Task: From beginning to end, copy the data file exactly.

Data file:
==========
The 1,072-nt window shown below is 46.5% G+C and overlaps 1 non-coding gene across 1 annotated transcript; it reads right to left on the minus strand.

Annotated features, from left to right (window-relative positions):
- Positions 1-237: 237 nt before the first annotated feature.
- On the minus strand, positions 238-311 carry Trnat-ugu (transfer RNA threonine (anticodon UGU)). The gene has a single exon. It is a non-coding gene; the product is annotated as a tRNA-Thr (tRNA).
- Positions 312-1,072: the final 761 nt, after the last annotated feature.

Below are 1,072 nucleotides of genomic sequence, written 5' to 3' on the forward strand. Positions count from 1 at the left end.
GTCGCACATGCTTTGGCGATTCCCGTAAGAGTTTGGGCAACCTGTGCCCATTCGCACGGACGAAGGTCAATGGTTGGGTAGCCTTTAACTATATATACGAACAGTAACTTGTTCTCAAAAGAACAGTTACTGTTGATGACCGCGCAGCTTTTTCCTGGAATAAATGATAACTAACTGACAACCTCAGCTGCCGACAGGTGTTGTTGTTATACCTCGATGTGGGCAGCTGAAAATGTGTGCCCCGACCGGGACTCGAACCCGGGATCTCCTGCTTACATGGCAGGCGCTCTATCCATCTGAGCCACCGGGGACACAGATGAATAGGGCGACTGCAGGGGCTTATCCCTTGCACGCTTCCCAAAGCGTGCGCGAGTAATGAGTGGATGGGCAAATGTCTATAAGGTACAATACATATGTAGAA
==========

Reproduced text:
The 1,072-nt window shown below is 46.5% G+C and overlaps 1 non-coding gene across 1 annotated transcript; it reads right to left on the minus strand.

Annotated features, from left to right (window-relative positions):
- Positions 1-237: 237 nt before the first annotated feature.
- On the minus strand, positions 238-311 carry Trnat-ugu (transfer RNA threonine (anticodon UGU)). The gene has a single exon. It is a non-coding gene; the product is annotated as a tRNA-Thr (tRNA).
- Positions 312-1,072: the final 761 nt, after the last annotated feature.

Below are 1,072 nucleotides of genomic sequence, written 5' to 3' on the forward strand. Positions count from 1 at the left end.
GTCGCACATGCTTTGGCGATTCCCGTAAGAGTTTGGGCAACCTGTGCCCATTCGCACGGACGAAGGTCAATGGTTGGGTAGCCTTTAACTATATATACGAACAGTAACTTGTTCTCAAAAGAACAGTTACTGTTGATGACCGCGCAGCTTTTTCCTGGAATAAATGATAACTAACTGACAACCTCAGCTGCCGACAGGTGTTGTTGTTATACCTCGATGTGGGCAGCTGAAAATGTGTGCCCCGACCGGGACTCGAACCCGGGATCTCCTGCTTACATGGCAGGCGCTCTATCCATCTGAGCCACCGGGGACACAGATGAATAGGGCGACTGCAGGGGCTTATCCCTTGCACGCTTCCCAAAGCGTGCGCGAGTAATGAGTGGATGGGCAAATGTCTATAAGGTACAATACATATGTAGAA